Environmental groups are roundly rejecting a proposal re-released by Aotearoa bottom trawling company Sealord today, saying the so-called “white paper” proposal is yet another attempt by the company to continue trashing seamounts, but with a special PR spin to make it look like “protection.”
“The paper continues Sealord’s false claim that there are only 142 seamounts in Aotearoa when concrete evidence and studies have shown there’s more than 800 – if not close to 1000 – seamounts in our waters,” said Barry Weeber, of the Deep Sea Conservation Coalition.
“So if a seamount is 990 metres high, it doesn’t count, and they can trash it by their argument.”
Biologists have recognised that underwater features over 100m above the seabed are called seamounts. Not 1000m as Sealord claims.
“Sealord has spent thousands on a PR campaign around this ridiculous notion that the only seamounts that count are over 1000m high – and they then extrapolate this false claim to argue they can continue trashing seamounts,” says Weeber.
“The company has knowingly whittled that number down to the tallest fraction of them. Under their proposal – the vast majority of seamounts would still be open to bottom trawling destruction. Essentially, this is the Sealord plan to continue seamount destruction, based on pseudo-science.”
He noted there wasn’t a single scientific citation in the “white paper”: instead, there’s a ‘‘bibliography” of just three scientific papers: none of which is under a decade old.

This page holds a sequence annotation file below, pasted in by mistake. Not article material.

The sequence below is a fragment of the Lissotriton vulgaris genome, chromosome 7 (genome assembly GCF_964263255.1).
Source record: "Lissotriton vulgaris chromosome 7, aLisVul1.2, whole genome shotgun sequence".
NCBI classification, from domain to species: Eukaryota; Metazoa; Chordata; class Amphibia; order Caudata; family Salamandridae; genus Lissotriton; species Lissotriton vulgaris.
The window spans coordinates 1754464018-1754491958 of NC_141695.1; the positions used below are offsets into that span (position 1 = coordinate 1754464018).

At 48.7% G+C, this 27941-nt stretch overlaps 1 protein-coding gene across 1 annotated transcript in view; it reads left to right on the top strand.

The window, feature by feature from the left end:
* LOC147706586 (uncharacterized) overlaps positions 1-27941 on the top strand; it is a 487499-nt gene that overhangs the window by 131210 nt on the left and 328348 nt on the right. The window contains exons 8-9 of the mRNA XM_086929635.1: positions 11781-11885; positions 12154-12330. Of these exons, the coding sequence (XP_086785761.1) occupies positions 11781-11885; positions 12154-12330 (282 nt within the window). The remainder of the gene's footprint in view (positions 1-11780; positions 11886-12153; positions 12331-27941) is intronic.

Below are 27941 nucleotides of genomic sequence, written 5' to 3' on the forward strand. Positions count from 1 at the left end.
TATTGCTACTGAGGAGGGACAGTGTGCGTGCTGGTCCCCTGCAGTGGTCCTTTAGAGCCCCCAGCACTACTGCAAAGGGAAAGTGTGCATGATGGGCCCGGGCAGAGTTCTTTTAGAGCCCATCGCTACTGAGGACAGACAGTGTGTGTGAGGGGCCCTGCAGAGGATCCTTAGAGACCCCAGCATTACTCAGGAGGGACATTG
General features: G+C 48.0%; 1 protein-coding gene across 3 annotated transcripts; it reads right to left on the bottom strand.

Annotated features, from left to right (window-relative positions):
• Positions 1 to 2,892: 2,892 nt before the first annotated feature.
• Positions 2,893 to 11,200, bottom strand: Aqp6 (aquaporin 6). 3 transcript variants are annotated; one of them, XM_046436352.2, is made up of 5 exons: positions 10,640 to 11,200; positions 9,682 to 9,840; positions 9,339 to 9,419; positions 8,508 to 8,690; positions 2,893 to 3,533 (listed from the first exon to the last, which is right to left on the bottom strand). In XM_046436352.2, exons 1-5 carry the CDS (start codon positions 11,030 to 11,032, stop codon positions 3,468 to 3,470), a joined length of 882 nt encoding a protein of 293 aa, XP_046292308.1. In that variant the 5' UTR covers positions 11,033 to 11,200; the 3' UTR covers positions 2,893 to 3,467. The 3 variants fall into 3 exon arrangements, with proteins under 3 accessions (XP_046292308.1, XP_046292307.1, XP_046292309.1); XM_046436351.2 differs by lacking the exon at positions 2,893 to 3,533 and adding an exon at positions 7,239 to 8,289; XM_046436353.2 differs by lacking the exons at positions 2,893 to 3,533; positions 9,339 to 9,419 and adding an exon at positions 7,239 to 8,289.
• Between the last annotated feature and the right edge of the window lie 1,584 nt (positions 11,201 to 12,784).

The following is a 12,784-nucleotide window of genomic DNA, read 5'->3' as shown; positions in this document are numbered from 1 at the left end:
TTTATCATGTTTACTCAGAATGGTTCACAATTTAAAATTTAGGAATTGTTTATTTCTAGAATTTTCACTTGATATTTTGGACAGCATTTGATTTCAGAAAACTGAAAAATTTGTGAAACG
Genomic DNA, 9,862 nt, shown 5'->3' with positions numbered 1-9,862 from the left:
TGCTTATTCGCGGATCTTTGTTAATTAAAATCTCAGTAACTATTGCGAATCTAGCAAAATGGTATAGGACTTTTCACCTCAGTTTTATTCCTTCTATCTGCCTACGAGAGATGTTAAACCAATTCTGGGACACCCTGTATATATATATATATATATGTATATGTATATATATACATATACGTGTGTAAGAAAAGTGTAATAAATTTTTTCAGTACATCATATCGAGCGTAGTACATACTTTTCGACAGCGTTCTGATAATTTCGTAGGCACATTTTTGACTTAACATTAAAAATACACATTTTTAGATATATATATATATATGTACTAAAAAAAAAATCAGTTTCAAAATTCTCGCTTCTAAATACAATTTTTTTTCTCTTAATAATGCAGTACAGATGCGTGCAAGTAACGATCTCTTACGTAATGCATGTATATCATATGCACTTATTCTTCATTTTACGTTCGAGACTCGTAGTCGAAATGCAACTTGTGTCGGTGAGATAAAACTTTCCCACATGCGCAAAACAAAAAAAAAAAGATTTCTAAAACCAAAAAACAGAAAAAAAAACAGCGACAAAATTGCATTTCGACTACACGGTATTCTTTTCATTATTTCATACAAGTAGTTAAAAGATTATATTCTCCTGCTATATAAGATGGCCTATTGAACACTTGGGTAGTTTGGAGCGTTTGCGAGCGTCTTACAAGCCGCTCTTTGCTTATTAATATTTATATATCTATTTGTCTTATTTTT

This idea first surfaced with splashy ads in April, another press release and an Opinion Piece in May, and some random vox pops in June, and now they have dressed up the same flimsy, unscientific argument as a ‘white paper’ to make it appear more robust.
Greenpeace oceans campaigner Ellie Hooper pointed out that the government had agreed to numerous UN resolutions agreeing to protect seamounts from bottom trawling, and called on the government to reject the Sealords proposal.
“In an extinction crisis, it is completely unjustifiable for commercial fishing to continue trashing wildlife hotspots: these areas need to be protected for the future health of the ocean,” she said.
“Ocean protection should be based on what is ecologically important to protect – not on what the fishing industry doesn’t want to exploit. If this is how conservation is going to work in New Zealand, then we absolutely won’t protect ocean health for the future. We call on the government to publicly reject Sealord’s proposal so we can get on with the business of protecting the oceans, not commercial fishing.”
“The commercial fishing industry should not be in charge of ocean protection. They picked the Benthic Protected Areas they often cite as a success – when the vast majority of the areas protected under this legislation were too deep to bottom trawl anyway. This is another example of the industry’s attempt to water down ocean protection.”
At home and far out to sea, our oceans are being plundered for profit by the fishing industry through bottom trawling. But what is bottom trawling and why is it so destructive to ocean habitats?